The shortest path and phase difference are similarly determined for each of sensor element pairs 418 and 420, 420 and 422, and 422 and the first sensor element 416. The shortest paths, respectively, are 606, 608, and 610. Shortest path 606 is directed in a clockwise direction. Therefore, phase difference 614 has a negative value. Shortest paths 608 and 610 are in a counterclockwise direction. Therefore, phase differences 616 and 618 have positive values. The phase differences 612 and 614 cancel out the phase differences 616 and 618, since they are equal in magnitude when summed, but opposite in direction. Thus, the sum of phase differences 612-618 is zero (0), which indicates the absence of a phase singularity at this area.
The example in FIG. 6 illustrates that there is no indication of rotation when a full circle around the unit circle 602 cannot be completed by following the shortest paths between sensor elements 416, 418, 420, 422 disposed on the unit circle 602, including back to the first sensor element 416. When the rotation between the sensors 104 is in different directions (clockwise and counterclockwise), then some phase differences are positive and some are negative, thereby cancelling each other out. This results in a phase sum=0, which indicates that the rotational activity measured at the corresponding sensors 104 is insufficient to indicate a rotational driver.
FIGS. 7-8 provide example flow diagrams that describe an example method 700 to process activation-time data for a time interval TI in order to detect rotational activation that is sufficiently significant and persistent to indicate the existence of a source of a cardiac rhythm disorder.
Importantly, the flowcharts outline a method and a system to sum indexes of rotational activation (detected for instance, via singularities or angles of rotation) as well as focal drivers (detected, for instance, from centrifugal activation). This is important since both may coexist, and because the principle of centrifugal activation from a source may apply whether the driver associated with the source is focal or rotational. Thus, all analyses included in this specification include either analyses (summation) of indexes of rotational activation, indexes of centrifugal activation (that may be centripetal if the source moves) or a combination over time.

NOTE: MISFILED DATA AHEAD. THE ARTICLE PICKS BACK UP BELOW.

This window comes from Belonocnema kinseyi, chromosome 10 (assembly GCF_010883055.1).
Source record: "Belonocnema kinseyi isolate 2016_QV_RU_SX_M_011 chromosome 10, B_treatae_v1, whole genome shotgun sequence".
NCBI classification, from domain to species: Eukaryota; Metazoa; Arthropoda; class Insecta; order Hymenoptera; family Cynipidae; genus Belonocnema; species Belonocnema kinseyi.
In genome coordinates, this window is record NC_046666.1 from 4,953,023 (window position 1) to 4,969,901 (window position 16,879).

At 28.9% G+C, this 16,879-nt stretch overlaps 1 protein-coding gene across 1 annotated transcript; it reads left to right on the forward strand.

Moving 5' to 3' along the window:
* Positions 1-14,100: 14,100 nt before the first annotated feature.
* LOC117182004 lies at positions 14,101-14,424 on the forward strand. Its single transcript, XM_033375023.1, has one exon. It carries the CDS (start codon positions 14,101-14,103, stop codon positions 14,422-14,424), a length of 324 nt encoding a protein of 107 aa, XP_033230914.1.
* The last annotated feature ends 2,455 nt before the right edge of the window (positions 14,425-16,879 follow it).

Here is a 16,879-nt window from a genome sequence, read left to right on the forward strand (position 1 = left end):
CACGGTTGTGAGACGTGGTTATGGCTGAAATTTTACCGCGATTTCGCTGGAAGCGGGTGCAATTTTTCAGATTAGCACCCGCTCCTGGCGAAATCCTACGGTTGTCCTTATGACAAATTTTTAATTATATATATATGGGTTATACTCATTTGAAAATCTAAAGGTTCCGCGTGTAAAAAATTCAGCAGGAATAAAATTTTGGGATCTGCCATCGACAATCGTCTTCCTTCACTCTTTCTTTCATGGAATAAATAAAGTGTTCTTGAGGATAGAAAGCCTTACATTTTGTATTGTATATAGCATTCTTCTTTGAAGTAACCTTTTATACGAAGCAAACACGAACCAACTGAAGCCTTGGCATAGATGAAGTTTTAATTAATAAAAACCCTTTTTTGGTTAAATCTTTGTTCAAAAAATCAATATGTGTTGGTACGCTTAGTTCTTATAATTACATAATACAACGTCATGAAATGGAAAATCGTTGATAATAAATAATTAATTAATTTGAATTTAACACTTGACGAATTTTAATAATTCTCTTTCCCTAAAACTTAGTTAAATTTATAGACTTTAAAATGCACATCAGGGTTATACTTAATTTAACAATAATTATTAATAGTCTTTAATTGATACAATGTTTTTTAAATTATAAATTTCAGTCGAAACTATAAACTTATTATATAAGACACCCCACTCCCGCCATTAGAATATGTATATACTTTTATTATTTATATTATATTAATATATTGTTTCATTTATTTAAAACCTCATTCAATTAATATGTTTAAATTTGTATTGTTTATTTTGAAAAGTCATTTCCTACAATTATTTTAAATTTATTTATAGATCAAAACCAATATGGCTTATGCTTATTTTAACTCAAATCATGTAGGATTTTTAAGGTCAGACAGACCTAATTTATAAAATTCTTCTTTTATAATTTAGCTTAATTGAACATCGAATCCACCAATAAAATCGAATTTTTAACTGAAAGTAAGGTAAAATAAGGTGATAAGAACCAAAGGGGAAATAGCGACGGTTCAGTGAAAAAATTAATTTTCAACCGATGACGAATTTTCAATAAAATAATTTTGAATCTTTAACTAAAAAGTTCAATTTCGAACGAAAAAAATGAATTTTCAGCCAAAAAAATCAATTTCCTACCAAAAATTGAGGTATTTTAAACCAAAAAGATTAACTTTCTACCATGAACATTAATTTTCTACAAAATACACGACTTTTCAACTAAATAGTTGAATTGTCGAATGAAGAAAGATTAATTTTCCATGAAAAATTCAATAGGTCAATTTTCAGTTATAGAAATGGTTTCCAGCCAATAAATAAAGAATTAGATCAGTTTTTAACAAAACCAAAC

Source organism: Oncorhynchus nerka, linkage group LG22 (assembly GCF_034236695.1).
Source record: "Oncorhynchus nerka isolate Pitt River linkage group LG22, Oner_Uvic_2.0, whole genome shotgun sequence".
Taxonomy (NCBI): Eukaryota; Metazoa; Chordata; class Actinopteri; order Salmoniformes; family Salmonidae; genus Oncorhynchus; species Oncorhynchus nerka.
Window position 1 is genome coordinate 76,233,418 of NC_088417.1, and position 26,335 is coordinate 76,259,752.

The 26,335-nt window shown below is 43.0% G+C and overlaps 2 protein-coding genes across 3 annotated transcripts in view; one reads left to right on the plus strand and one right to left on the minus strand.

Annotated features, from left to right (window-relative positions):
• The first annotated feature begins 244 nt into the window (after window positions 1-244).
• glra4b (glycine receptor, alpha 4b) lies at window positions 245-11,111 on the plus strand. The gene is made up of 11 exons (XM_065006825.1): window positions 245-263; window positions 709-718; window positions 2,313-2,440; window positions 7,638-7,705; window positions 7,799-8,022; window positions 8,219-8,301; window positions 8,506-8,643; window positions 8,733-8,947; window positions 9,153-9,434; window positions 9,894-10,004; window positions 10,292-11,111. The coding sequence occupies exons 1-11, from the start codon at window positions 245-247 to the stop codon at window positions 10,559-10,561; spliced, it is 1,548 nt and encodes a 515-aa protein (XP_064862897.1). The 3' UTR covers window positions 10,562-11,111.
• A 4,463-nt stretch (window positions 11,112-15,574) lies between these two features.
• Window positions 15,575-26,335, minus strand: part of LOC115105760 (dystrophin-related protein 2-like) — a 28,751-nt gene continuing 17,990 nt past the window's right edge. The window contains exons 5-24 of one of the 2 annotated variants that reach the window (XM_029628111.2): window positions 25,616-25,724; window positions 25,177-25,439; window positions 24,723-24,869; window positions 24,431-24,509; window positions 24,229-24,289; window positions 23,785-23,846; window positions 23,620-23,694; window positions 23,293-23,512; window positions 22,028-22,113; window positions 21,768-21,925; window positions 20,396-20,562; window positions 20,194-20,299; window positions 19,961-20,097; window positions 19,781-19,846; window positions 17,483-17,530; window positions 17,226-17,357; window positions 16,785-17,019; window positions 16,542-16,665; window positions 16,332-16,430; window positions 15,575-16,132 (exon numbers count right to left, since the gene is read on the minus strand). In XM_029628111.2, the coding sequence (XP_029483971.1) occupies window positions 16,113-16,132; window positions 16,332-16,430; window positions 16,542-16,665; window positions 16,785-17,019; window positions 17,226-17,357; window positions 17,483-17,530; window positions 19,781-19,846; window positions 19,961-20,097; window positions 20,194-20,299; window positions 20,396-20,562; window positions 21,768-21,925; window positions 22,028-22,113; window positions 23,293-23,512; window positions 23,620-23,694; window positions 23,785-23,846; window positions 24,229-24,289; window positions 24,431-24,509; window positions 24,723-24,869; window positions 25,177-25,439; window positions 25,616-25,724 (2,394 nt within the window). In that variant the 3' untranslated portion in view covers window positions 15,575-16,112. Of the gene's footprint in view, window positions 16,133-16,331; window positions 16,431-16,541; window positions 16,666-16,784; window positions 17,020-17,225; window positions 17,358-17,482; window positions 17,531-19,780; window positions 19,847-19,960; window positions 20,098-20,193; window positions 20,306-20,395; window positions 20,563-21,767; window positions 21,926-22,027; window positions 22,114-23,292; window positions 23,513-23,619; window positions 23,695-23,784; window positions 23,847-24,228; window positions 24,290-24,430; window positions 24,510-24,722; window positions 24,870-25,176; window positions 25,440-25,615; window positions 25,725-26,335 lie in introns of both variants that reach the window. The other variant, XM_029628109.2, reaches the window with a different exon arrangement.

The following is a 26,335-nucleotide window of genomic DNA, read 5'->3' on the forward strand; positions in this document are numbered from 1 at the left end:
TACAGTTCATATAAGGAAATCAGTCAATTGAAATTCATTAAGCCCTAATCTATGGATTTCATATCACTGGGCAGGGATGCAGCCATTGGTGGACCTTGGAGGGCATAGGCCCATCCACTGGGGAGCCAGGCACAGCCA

The method further includes generating a visual quantitative display of the persistence of drivers of sources associated with heart rhythm disorders. The heat map indicates locations in grid 402 associated with persistent rotations and/or the degree of the persistence. Heat map displays the areas of grid 402 and assigns each area a visual indication (e.g., color, shade, or intensity) that indicates the magnitude of the rotational counter associated with that area. When the rotational counter associated with an area is incremented or decremented by 1, the visual indication associated with that area is increased or decreased, respectively, by one unit to show the change in the rotational counter. A unit of a visual indication may be for example, a spectral unit, e.g., along the rainbow spectrum, such as wherein red is at the high end and violet is at the low end, a shade of gray unit, or an intensity unit. These units can be dimensionless, can indicate a ratio relative to a baseline uniform (non-rotational) propagation field, or can have other dimensions. This will vary with the specific heart rhythm disorder and signal source under consideration, but may include degrees (radians) or persistent rotation, a ratio (%) of persistence across a number of cycles, a correlation value (dimensionless) and other dimensions.
The heat map may include a single map or a video including a series of maps. The heat map may be displayed independently or overlaid (e.g., superimposed) over another map, such as an APM frame or a structural map of a corresponding biological structure, e.g., the heart 120. When the heat map is overlaid over an APM frame, such as being overlaid over an APM video 150, they are synchronized to display information relating to the same time increment. Additionally, they are spatially consistent with one another in reference to the biological structure (e.g., heart 120).
At step 702, activation-time data is accessed or received. The activation-time data may be accessed in real time during a procedure in which sensors 104 generate sensing data, or after a procedure is completed. The activation-time data may be accessed from a computing device 116 or a remote device, such as via wired or wireless communication.
At initialization step 704, a time counter, t, is initialized by setting t=0. Also, the rotational counter associated with each area of grid 402 is initialized by setting each rotational counter=0. Additionally, the heat map is initialized by setting the visual indication of each area of grid 402 to a neutral visual indication that indicates rotational counter=0 for that area.
At step 706, an outer loop 708 commences to iteratively process all time increments within time interval TI. Step 706 increments t by a predetermined time increment which, in the current example, is one (1) msec. At step 710, an inner loop 712 commences to iteratively process each area included in grid 402 (shown in FIG. 4). Accordingly, loops 708 and 712 process all areas of grid 402 for each incremental time t.